TEAM SUCCESS: THE ESSENTIAL ELEMENTS
What is a team? A team is “a number of persons associated together in work or activity.” (G. & C. Merriam Co., 1975, p. 1196). This definition of a team hasn’t changed since 1975. What has changes in the last 30 plus years is the concept of what makes a team successful. “A working team is a group of people who work and communicate with each other almost seamlessly.” (Schiffman, 2008, p.1). For a team to thrive it needs to have a strong leader but the essential components for a team to succeed are empowerment, communication and trust. These elements encourage commitment and promote accountability among team members, thus improving the productivity of the team. Essential Elements
Empowerment is the new buzz word in the team environment. How is it defined? To empower is “to give official authority.” (G. & C. Merriam Co., 1975, p. 373). This authority is pivotal to the development of a team that functions and operates at its full potential. Empowerment is the most crucial element for a team’s success. When the team members have the ability to set the rules and guidelines for the team they have a greater stake in the outcome. They have been given a license to succeed. “”Empowerment….It presents the concept that if employee are treated as team members, rather than subordinates, the resulting morale and motivation increases will yield a superior product or service for the customer.” (Kinsey, 1995, P. 28). Teams that are given the ability to define their own goals and purpose will flourish. Team leaders and members must share in the responsibility to make decisions and solve problems. In other words, team members need to set their own rules and goals. “Goals are the glue that holds a...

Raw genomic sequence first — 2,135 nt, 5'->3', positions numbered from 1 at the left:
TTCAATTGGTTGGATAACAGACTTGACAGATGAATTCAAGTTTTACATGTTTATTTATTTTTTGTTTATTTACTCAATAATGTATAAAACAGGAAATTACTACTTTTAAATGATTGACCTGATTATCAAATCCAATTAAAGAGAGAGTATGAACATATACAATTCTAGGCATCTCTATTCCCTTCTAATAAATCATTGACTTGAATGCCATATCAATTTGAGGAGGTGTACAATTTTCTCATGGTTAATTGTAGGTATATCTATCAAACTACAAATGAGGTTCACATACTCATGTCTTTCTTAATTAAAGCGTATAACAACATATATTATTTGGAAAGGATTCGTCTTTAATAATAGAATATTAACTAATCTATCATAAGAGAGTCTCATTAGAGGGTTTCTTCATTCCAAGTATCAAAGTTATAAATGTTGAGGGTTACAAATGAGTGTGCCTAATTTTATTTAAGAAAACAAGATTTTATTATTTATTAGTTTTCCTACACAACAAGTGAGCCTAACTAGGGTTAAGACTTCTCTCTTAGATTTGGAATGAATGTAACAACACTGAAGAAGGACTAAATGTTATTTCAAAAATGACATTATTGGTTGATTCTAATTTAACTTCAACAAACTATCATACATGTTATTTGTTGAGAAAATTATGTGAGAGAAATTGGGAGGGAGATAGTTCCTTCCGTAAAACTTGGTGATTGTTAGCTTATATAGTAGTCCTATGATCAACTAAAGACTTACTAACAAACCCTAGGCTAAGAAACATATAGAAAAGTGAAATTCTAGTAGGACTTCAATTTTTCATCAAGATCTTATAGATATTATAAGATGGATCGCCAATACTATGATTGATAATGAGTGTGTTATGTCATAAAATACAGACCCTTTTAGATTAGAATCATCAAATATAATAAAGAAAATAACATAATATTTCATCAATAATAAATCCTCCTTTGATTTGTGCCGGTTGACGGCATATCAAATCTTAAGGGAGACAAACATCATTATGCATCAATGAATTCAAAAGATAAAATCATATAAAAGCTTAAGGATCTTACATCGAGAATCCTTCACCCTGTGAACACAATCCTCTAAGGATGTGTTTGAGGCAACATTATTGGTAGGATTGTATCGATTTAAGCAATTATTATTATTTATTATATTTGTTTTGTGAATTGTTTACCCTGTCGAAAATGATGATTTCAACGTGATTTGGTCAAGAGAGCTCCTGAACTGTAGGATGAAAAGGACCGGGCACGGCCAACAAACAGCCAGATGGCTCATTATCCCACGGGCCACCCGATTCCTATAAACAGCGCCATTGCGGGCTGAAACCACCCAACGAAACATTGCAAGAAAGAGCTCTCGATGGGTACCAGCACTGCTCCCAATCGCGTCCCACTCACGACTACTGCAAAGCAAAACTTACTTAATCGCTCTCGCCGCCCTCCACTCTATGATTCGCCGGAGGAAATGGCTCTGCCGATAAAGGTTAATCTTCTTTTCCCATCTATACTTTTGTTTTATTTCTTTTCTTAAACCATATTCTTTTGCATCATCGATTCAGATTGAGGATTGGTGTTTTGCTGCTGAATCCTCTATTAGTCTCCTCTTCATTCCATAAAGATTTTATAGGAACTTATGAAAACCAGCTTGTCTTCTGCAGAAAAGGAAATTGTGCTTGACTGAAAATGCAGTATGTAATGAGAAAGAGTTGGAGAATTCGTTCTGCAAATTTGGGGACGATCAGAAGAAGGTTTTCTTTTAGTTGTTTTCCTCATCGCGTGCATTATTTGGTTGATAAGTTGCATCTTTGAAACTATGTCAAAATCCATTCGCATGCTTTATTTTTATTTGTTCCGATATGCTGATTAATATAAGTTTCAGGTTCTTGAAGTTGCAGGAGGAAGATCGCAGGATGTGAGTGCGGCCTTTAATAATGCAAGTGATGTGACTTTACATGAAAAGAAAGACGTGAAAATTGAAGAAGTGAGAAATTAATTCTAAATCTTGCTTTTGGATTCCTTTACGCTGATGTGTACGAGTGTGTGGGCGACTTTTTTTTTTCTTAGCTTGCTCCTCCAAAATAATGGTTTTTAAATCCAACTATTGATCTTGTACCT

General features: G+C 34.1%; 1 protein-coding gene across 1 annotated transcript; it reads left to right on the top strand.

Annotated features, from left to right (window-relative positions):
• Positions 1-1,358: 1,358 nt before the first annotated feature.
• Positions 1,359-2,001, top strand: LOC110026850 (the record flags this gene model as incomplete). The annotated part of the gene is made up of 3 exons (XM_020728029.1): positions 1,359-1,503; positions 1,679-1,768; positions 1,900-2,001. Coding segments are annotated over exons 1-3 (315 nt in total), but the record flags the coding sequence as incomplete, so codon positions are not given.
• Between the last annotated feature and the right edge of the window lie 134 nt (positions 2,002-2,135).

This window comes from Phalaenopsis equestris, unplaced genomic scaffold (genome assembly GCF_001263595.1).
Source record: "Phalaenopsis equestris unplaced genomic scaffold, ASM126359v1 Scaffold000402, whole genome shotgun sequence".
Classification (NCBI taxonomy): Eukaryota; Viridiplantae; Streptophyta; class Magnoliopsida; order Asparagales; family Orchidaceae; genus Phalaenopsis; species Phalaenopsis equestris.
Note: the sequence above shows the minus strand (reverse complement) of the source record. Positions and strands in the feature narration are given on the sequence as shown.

References: Ancona, D., & Bresman, H. (2007, September). Thinking outside the team. HRMagazine, 52(9), 133-136. Retrieved June 28, 2008, from MasterFILE database.
Bateman, A., (1990). Team building: Organizing a team. Nebraska Cooperative Extension CC351. Retrieved June 30, 2008, from http://ianrpubs.unl.edu/misc/cc351.htm.
Five simple steps to better team building. (2007). Receivables Report for American’s Health Care Financial Managers. 22 (3). p.10. Retrieved June 30, 2008 from EBSCOhost data base.
G. & C. Merriam Co. (1975). Webster’s New Collegiate Dictionary. Springfield, Massachusetts: Merriam.
Kinsey, M. (1995). Go team. Credit World, 83 (5), 28. Retrieved June 30, 2008, from MasterFILEPremier database.
H., M. (2007, September). BRIGHT IDEA. Sales & Marketing Management, 159(7), 16-16. Retrieved June 28, 2008, from MasterFILE Premier database.
LeClair, D., & Page, H. (2009, May 9). Discovering the hidden keys to team effectiveness. New Hampshire Business Review, 30(10), 23-23. Retrieved June 28, 2008, from MasterFILE Premier database.
Marks, M..(2006, December). The science of team effectiveness. Psychological Science in the Public Interest,
ORGANIZATIONAL BEHAVIOR Conference Paper Abstracts
Team-building strategies for a better outcome. (2007, December). Payroll Manager’s Report, Retrieved June 28, 2008, from Business Source Complete database.
Please join StudyMode to read the full document